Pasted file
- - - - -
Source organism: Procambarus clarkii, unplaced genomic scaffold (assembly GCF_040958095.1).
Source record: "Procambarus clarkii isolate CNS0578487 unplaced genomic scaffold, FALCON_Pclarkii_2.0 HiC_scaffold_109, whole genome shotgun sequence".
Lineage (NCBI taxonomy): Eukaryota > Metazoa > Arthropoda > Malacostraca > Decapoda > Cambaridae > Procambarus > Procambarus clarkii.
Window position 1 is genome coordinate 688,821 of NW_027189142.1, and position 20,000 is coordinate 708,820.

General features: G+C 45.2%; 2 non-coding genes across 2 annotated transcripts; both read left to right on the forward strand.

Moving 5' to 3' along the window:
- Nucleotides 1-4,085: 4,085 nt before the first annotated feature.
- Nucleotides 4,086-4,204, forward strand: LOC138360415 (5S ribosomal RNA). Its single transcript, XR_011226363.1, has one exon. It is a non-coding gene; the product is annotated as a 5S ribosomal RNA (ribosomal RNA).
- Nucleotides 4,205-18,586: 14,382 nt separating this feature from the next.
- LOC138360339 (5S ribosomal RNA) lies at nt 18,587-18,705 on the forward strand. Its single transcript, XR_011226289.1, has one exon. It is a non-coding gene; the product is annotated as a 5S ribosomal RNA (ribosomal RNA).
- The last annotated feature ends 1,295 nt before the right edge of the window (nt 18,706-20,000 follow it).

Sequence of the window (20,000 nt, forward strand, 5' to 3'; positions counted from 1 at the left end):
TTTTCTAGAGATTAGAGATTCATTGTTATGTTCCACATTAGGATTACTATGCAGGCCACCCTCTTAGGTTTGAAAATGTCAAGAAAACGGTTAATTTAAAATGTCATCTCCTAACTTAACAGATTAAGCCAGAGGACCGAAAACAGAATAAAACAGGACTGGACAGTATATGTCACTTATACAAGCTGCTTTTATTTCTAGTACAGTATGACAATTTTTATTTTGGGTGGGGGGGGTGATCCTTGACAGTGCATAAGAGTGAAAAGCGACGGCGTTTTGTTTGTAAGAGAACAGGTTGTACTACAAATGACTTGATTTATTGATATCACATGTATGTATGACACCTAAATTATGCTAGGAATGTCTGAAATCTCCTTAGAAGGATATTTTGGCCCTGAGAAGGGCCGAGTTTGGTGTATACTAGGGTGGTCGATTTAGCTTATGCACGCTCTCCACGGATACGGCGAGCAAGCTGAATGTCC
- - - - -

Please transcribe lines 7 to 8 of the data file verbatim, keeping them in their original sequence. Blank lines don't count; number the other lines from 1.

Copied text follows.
- Nucleotides 1-4,085: 4,085 nt before the first annotated feature.
- Nucleotides 4,086-4,204, forward strand: LOC138360415 (5S ribosomal RNA). Its single transcript, XR_011226363.1, has one exon. It is a non-coding gene; the product is annotated as a 5S ribosomal RNA (ribosomal RNA).